These kids briefly become interesting when they morph into Strawberry Shortcake characters. I had hoped that this new status as candy-colored ambassadors of joy would be their new status quo. Alas, it was short lived. We are introduced to a long sequence where the four of them revert to their original teenage states, crashed on beds like regretful lovers after a barely remembered night of polyamory. The four became mired in a tiring splitscreen relationship chat where the characters spent what felt like an eternity talking about their dumb feelings. Fortunately, this seemed to be but a backdrop for the universe-shattering business happening directly above their chatlogs.
Act 6 also introduces a new set of trolls. (There are also combined trolls that are ghosts of dead trolls stitched together by Gamzee, who has becoming a character of importance in this Act. I think that’s all I’m going to say about that.) These characters are a little more fun to hang around than the post-Scratch kids, though most are rather forgettable. The only one of note is Meenah, a tough cookie with shades of Vriska but is generally more chill. She grows up to become the Batterwitch, a dictator who conquers Earth with the help of the Insane Clown Posse and Food Network star Guy Fieri. At this point, I have no idea if Hussie is having an “LOL Random!” moment, or if he’s parodying such things. It’s a friggin’ rabbit hole of irony and post-irony and post-post-irony.
I just don’t kkknnnooooowwwwwwwwwwwwwwwwwww….
The other trolls are basically palette-swapped and personality-swapped versions of the original flavor trolls. Which means that, by and large, most are way too nice. New Vriska (Aranea) is charming and helpful, even manning a psychiatry stand like Lucy does in Peanuts. New Tavros (Rufioh) is an object of desire by all the other trolls. Perhaps the funniest is new Karkat (Kankri), a smug, sweater-wearing dork who spouts social justice bulletpoints in the most self-serving way possible.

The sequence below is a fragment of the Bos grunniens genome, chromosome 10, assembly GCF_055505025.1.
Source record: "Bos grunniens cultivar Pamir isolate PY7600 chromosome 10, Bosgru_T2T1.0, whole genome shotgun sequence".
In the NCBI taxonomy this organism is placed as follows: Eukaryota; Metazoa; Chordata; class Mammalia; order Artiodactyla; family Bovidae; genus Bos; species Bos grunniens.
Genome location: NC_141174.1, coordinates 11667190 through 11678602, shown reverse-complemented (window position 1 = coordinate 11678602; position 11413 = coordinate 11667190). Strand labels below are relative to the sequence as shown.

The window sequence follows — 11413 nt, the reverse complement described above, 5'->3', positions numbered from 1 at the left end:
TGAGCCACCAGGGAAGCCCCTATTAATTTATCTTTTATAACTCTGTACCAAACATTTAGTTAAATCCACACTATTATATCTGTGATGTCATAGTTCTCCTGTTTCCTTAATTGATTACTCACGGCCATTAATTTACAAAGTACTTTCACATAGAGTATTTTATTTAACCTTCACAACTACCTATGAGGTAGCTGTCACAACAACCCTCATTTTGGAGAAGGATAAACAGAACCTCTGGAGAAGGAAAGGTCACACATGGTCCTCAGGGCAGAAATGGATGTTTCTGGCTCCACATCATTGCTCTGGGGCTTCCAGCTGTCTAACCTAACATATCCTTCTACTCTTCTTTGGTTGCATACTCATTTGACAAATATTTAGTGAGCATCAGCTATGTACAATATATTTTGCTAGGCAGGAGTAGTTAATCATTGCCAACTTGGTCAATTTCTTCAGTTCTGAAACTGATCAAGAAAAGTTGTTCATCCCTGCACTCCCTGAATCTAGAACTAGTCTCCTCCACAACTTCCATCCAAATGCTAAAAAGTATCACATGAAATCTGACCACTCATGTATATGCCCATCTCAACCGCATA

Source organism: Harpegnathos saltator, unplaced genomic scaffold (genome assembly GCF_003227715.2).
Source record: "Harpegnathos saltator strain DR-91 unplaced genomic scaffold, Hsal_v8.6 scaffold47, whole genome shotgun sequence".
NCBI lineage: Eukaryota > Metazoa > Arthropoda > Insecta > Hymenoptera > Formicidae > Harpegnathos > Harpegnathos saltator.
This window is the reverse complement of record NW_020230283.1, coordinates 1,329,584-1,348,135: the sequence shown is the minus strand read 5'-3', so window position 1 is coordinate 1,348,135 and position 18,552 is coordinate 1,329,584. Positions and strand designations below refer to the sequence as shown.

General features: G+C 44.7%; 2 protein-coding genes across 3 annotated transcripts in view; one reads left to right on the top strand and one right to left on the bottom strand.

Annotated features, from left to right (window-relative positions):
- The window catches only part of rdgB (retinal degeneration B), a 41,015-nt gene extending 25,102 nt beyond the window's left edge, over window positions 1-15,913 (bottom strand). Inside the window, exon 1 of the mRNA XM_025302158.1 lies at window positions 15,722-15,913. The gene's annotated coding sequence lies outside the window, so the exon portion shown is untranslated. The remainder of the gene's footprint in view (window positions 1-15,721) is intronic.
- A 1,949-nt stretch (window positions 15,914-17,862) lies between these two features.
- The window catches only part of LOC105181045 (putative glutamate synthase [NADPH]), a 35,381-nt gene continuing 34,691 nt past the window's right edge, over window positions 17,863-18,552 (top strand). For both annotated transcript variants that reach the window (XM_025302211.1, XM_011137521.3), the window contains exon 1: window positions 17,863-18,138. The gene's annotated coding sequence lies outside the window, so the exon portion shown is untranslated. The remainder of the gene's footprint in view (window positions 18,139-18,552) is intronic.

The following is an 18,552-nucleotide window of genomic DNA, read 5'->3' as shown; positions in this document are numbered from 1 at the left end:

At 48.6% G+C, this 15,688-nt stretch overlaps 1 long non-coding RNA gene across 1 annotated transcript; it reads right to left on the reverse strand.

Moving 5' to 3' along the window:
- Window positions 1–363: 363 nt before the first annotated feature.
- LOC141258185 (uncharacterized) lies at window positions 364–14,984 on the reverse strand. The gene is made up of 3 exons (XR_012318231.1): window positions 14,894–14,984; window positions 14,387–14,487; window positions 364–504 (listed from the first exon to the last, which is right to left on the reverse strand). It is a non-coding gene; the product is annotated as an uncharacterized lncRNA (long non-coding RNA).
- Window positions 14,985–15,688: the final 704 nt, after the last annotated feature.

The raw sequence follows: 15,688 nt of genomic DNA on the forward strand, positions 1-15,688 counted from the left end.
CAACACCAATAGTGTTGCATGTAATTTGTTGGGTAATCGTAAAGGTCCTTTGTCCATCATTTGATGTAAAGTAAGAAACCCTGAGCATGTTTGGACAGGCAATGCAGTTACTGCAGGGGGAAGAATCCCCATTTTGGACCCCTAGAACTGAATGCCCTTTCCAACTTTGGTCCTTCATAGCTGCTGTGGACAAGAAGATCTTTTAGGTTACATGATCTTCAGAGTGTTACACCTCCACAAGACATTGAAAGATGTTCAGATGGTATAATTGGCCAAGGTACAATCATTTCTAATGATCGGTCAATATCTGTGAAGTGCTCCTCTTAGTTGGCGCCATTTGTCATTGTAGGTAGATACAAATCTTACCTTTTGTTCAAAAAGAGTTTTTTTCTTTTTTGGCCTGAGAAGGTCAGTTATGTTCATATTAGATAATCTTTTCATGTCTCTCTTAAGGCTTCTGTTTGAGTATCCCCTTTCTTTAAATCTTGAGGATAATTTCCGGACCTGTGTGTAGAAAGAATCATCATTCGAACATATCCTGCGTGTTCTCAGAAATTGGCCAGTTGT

Incidentally, the prevalence of trolls makes it somewhat difficult to keep track of who’s dead and who’s alive. Not that it matters: the dead resurface as
ghosts dream bubble memories. Actually, it may be more accurate to say that it’s tougher to figure out who is where and who’s doing what. By the time characters star appearing out of nowhere at the end of Act 6, all attempts at trying to track and catalog the movements of these characters has long been chucked out the window.
Thus, it should be no surprise that the best parts of Act 6 are when the pre-Scratch characters (the OG kids and trolls) show up. Reading Act 6 — with its often long, tiring chatlogs — can sometimes feel like being forced to sit down and read through a college textbook. But then, hey, the pre-Scratch characters show up to remind you that once upon a time Homestuck was actually fun. It doesn’t matter that their own stories have become a convoluted mess. Like, why is John unstuck in time again? Who cares! It’s John Egbert, the always welcome enthusiastic go-getter!
These characters are stuck in the intermissions… though even that becomes a joke. One of the best gags Hussie pulls in the story is a bait and switch. Act 6 Part 4, for example, begins with a long flash video, something that we’ve come to expect from Homestuck. The trick is that this video is the entirety of Part 4. When we click over to the next panel, Part 4 has ended, and we are treated to a lengthy “intermission” starring the pre-Scratch characters going on their adventures.
So what’s the plot of Act 6? Well, the post-Scratch characters live in a null world, that is one where the conditions have prevented the creation of a new world as it happened with the pre-Scratch kids and trolls. The pre-Scratch kids have to take a long three-year journey through time and space to get to the new universe (which they spend sorta goofing off and getting adventures in dream bubbles and whatnot). The post-Scratch kids, though, have to set conditions up in their world in preparation for the arrival. But there’s also another player out there, the villain of the session, who… who, uh… OK, I admit to being totally confused as to why Calliborn is the bad guy, but we’re to accept that he’s the antagonist in the same sense Jack Noir, Gamzee, and Lord English were from previous acts.